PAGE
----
|Funding for:||UK Students, EU Students|
|Funding amount:||Studentship covers fees, stipend and bench fee|
|Placed On:||13th February 2019|
|Closes:||25th March 2019|
We are now accepting applications to an industry studentship with BCFN 4 year PhD Programme and Bayer to start in September 2019.
Project title: Why do Gels Collapse? Unifying Macroscopic and Microscopic Behaviour
Collapse of colloidal gels has significant consequences for a tremendous range of products. Gel collapse is a complex process, as gels are non-equilibrium materials whose properties change over time, and the processes that lead the material to spontaneously collapse are not understood. Among the key challenges is to understand the cause of the delay time prior to collapse where apparently little happens, and through this understanding to have a better ability to predict the stability suspensions, and especially newly developed products.
Like most materials the macroscopic behaviour of gels ultimately stems from their microscopic properties and their time-evolution. We have been working for some time, focusing on the microscopic behavior. In particular, we have investigated the change in microscopic structure over time , and determined the local structures which give gels their rigidity in the first place .
You benefit from completing the first year of the BCFN PhD programme and at the extended project phase you will move on to this industry project. For full details please visit our website – www.bristol.ac.uk/bcfn
You will need to meet the standard BCFN PhD programme entry requirements and attend an interview either in person at Bristol or via Skype. When submitting an application, please state that you are interested in the Bayer studentship in your application.
Proposed Project: connecting between microscopic and macroscopic behavior
The work to date has revealed a depth of knowledge of the microscopic gel system. We know the structure and why the materials are rigid, i.e. solid. We know how the stresses are distributed in the material. But how does this microscopic behaviour cause gel collapse?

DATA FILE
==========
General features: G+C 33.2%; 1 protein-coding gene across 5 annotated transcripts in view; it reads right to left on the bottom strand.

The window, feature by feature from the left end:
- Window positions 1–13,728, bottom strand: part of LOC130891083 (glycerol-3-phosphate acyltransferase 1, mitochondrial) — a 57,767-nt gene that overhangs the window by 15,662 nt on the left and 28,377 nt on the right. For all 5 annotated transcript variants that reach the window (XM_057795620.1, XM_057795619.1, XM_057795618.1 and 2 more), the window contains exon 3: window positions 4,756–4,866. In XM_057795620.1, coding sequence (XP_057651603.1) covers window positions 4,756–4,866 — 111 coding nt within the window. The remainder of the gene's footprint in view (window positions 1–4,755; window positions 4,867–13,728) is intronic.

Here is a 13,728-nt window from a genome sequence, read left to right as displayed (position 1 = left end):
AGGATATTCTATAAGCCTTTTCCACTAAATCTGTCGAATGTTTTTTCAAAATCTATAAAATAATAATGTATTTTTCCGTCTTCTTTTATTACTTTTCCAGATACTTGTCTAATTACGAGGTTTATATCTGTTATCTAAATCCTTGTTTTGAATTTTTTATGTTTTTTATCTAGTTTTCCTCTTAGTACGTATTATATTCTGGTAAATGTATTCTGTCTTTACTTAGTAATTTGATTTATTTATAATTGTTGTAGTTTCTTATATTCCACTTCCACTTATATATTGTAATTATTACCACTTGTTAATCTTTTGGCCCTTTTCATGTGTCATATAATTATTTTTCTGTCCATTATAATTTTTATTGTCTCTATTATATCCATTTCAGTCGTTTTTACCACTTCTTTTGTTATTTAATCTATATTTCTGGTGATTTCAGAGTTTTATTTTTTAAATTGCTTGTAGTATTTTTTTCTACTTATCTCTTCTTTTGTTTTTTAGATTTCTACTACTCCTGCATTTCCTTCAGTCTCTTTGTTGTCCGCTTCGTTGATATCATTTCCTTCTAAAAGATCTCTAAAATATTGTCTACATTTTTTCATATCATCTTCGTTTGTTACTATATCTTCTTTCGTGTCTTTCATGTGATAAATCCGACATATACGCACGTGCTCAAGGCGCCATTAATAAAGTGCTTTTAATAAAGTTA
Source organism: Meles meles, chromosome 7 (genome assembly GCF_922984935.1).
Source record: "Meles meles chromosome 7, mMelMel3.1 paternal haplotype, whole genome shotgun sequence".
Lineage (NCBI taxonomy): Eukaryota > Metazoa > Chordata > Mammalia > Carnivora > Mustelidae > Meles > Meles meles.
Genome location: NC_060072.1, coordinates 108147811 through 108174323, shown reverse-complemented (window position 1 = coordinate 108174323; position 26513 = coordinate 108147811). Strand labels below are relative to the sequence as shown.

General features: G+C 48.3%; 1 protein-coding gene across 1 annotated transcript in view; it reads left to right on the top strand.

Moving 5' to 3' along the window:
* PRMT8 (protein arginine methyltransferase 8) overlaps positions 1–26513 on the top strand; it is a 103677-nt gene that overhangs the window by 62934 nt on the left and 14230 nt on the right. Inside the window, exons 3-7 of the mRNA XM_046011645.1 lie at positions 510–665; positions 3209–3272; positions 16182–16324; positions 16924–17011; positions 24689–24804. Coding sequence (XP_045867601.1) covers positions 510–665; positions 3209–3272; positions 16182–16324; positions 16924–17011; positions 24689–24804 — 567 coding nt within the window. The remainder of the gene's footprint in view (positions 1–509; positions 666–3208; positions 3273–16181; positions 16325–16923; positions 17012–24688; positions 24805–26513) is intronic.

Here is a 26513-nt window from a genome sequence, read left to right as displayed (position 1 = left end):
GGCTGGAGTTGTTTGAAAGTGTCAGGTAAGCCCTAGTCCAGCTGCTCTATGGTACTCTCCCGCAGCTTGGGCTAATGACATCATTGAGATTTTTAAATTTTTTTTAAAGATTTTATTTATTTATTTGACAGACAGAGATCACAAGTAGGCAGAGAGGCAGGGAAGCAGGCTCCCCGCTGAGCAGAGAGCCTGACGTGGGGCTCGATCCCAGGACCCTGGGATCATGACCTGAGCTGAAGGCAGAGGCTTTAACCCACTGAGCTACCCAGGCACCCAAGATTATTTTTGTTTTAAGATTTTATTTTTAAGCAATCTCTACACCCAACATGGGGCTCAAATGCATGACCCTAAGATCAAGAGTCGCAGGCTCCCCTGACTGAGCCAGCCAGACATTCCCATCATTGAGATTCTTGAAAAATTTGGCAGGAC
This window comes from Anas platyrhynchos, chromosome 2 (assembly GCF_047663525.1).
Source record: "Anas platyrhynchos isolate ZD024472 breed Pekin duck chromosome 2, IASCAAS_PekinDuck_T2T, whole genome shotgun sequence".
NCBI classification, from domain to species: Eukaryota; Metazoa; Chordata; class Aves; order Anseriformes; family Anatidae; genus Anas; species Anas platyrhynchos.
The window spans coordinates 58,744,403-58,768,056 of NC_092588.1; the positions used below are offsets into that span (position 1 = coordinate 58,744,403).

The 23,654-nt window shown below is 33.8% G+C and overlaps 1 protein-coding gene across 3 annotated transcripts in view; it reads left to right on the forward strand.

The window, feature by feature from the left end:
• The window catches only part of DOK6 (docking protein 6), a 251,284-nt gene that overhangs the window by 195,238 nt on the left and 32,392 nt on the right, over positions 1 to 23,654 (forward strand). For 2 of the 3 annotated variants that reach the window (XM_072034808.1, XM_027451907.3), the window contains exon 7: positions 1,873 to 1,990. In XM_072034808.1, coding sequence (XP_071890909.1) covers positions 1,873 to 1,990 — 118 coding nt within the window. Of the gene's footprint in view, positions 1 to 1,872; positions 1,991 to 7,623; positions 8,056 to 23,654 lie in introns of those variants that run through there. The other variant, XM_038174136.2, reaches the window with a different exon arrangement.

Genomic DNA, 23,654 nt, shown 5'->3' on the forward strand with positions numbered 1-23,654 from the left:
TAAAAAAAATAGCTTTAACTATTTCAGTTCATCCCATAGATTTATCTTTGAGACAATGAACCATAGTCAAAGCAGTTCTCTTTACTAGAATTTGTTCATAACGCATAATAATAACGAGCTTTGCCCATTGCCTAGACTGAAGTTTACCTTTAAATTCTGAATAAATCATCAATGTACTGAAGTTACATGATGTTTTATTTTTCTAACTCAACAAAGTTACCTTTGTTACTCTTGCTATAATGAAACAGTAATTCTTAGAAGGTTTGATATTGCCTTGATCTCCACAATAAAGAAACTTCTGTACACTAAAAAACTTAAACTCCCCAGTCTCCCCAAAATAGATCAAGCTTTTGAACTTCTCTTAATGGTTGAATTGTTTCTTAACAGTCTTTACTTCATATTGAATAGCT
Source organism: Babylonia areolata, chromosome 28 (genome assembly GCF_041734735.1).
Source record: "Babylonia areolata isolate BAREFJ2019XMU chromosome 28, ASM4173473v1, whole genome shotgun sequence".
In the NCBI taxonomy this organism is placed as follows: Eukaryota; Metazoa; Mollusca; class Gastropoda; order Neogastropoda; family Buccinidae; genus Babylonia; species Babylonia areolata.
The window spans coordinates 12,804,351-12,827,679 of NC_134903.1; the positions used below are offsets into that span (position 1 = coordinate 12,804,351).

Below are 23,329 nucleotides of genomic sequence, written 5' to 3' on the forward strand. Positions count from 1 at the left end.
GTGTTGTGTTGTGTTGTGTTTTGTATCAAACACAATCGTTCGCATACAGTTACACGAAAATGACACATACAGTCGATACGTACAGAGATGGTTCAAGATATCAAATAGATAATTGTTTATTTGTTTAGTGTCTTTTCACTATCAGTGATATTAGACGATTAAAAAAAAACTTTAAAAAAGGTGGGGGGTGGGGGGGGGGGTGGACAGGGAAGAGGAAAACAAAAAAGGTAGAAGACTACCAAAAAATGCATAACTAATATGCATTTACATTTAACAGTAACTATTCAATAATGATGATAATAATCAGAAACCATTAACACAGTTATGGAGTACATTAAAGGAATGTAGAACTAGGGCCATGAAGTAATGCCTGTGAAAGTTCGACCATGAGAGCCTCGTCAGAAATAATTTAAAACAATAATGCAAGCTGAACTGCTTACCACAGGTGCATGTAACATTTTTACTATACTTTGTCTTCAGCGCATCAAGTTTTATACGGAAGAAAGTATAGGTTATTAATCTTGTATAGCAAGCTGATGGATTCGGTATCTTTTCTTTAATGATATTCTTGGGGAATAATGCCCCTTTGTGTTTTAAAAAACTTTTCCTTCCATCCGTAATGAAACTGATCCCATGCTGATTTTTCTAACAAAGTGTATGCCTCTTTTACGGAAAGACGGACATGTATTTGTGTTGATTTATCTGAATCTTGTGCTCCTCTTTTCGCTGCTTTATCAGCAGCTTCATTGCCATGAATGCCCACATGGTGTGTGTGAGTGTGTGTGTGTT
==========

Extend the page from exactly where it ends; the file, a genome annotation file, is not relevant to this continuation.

To answer this question we will extend our techniques to consider collapsing gels. This we will do with confocal microscopy of a model system which we have developed. The 3d confocal microscopy will reveal the changes in local structure and the forces between the particles, which we expect to underlie the failure of the gel network which leads to collapse. Among the key challenges will be pinpointing the precise failure point where the gel collapse begins.
 Zhang I, Royall CP, Faers MA and Bartlett P, “Phase separation dynamics in colloid-polymer mixtures: the effect of interaction range”, Soft Matter, 9 2076-2084 (2013).
 Royall CP, Williams SR, Ohtsuka T and Tanaka H, “Direct observation of a local structural echanism for dynamic arrest” Nature Mater. 7 556 (2008).
How to apply:
Please make an online application for this project at http://www.bris.ac.uk/pg-howtoapply. Please select Functional Nanomaterials PhD on the Programme Choice page. You will be prompted to enter details of the studentship in the Funding and Research Details sections of the form.
Candidate requirements: An upper second-class honours degree (or international equivalent) in physics, chemistry, materials science or a related subject (eg MSci, MPhys, MEng, MChem). Applicants with an upper second-class honours BSc degree may be considered if they can demonstrate very good potential for research.
Funding: Studentship covers a stipend at standard RCUK rates, home fees and a bench fee.
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